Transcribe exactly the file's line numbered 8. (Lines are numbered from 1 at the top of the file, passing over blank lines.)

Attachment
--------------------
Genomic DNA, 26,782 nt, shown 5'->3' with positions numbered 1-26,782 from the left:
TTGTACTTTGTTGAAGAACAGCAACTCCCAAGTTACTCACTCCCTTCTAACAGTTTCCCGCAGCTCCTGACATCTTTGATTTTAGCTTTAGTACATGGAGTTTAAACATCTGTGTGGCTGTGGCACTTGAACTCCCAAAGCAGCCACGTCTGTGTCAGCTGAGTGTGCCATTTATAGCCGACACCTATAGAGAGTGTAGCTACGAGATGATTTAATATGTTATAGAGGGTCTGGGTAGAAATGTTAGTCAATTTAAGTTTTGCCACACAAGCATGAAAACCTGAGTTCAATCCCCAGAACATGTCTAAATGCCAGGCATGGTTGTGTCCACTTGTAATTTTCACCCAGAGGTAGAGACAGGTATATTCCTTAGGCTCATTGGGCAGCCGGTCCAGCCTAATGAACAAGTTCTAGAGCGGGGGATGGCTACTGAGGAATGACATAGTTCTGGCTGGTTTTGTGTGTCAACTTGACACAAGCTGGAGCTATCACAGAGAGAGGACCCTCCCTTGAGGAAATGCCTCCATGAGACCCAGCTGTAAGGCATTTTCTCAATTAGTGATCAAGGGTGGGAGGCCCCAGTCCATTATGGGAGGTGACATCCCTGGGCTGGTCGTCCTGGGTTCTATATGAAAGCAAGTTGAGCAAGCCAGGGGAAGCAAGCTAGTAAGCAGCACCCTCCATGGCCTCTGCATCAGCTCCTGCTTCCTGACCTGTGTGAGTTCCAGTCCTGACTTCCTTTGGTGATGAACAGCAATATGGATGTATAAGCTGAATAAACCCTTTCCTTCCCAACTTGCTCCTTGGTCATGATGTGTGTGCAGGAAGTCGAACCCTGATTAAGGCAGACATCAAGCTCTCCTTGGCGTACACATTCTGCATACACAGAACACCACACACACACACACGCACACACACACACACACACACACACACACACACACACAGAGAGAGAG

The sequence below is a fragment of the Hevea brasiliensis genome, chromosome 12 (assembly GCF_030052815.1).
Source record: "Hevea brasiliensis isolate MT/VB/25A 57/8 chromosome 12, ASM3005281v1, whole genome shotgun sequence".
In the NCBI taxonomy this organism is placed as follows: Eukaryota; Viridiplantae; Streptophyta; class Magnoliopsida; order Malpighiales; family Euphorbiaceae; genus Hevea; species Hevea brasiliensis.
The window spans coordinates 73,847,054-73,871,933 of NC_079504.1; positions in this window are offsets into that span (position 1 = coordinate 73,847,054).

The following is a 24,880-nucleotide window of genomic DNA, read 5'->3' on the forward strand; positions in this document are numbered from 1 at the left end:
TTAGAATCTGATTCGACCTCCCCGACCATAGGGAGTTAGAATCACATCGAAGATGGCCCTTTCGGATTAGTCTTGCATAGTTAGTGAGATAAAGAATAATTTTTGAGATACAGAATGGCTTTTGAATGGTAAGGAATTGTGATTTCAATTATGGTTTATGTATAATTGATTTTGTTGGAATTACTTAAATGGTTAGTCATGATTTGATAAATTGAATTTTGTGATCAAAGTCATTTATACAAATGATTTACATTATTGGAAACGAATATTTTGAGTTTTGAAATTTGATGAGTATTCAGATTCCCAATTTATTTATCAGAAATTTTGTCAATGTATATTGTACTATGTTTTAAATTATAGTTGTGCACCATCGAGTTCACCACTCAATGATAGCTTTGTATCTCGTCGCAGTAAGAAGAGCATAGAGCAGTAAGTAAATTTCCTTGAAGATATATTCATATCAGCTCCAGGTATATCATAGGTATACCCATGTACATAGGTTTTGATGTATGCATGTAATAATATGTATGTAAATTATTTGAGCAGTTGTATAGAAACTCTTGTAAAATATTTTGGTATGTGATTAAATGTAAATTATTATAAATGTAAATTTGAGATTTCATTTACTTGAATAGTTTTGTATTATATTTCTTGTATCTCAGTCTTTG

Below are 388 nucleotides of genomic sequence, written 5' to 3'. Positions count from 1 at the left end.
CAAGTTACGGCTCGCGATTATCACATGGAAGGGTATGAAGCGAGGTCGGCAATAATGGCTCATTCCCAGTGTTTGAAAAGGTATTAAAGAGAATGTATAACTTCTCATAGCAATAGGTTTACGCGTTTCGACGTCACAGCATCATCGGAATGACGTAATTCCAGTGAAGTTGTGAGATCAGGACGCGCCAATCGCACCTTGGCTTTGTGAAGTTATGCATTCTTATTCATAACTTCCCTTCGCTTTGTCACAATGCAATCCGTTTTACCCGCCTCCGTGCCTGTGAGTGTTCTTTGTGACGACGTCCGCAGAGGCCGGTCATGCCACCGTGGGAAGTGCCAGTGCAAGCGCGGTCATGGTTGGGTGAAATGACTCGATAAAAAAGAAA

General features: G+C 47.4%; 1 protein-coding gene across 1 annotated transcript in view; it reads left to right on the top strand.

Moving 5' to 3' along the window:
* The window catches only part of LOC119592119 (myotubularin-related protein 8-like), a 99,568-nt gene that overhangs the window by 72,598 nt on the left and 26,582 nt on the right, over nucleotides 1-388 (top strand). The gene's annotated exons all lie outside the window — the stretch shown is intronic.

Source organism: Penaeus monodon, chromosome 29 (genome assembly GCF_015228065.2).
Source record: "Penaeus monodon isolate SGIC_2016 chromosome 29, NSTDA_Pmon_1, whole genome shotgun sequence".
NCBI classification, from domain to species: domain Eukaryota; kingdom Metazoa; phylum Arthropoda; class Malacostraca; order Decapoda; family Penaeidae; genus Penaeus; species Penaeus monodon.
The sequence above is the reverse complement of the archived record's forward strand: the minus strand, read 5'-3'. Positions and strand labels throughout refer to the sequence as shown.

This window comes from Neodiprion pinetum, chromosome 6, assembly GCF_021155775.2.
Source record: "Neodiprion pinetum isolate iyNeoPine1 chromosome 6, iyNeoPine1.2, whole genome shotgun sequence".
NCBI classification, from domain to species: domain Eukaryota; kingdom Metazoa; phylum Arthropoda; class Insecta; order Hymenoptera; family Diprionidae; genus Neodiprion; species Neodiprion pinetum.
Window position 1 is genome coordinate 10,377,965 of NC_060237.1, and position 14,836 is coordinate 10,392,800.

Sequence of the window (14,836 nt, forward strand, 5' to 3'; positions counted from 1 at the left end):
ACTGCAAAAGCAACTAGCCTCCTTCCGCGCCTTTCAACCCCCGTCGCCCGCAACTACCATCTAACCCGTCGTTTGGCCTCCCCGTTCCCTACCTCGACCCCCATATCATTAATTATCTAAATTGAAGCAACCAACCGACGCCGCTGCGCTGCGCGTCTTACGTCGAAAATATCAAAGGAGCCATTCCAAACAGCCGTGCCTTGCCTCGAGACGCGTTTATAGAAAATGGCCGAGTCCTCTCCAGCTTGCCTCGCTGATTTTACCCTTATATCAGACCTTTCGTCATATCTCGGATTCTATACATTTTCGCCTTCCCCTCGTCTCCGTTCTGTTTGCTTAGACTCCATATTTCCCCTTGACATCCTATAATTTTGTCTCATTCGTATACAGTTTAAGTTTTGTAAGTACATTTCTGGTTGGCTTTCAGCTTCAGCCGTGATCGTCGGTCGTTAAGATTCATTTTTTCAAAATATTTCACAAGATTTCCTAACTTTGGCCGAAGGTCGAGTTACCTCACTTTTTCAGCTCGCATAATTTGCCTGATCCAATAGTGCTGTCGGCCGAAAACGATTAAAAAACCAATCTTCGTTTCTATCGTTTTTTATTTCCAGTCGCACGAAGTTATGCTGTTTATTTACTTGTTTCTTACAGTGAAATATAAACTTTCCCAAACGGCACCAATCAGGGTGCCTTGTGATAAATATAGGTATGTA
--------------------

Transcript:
TTAGAATCTGATTCGACCTCCCCGACCATAGGGAGTTAGAATCACATCGAAGATGGCCCTTTCGGATTAGTCTTGCATAGTTAGTGAGATAAAGAATAATTTTTGAGATACAGAATGGCTTTTGAATGGTAAGGAATTGTGATTTCAATTATGGTTTATGTATAATTGATTTTGTTGGAATTACTTAAATGGTTAGTCATGATTTGATAAATTGAATTTTGTGATCAAAGTCATTTATACAAATGATTTACATTATTGGAAACGAATATTTTGAGTTTTGAAATTTGATGAGTATTCAGATTCCCAATTTATTTATCAGAAATTTTGTCAATGTATATTGTACTATGTTTTAAATTATAGTTGTGCACCATCGAGTTCACCACTCAATGATAGCTTTGTATCTCGTCGCAGTAAGAAGAGCATAGAGCAGTAAGTAAATTTCCTTGAAGATATATTCATATCAGCTCCAGGTATATCATAGGTATACCCATGTACATAGGTTTTGATGTATGCATGTAATAATATGTATGTAAATTATTTGAGCAGTTGTATAGAAACTCTTGTAAAATATTTTGGTATGTGATTAAATGTAAATTATTATAAATGTAAATTTGAGATTTCATTTACTTGAATAGTTTTGTATTATATTTCTTGTATCTCAGTCTTTG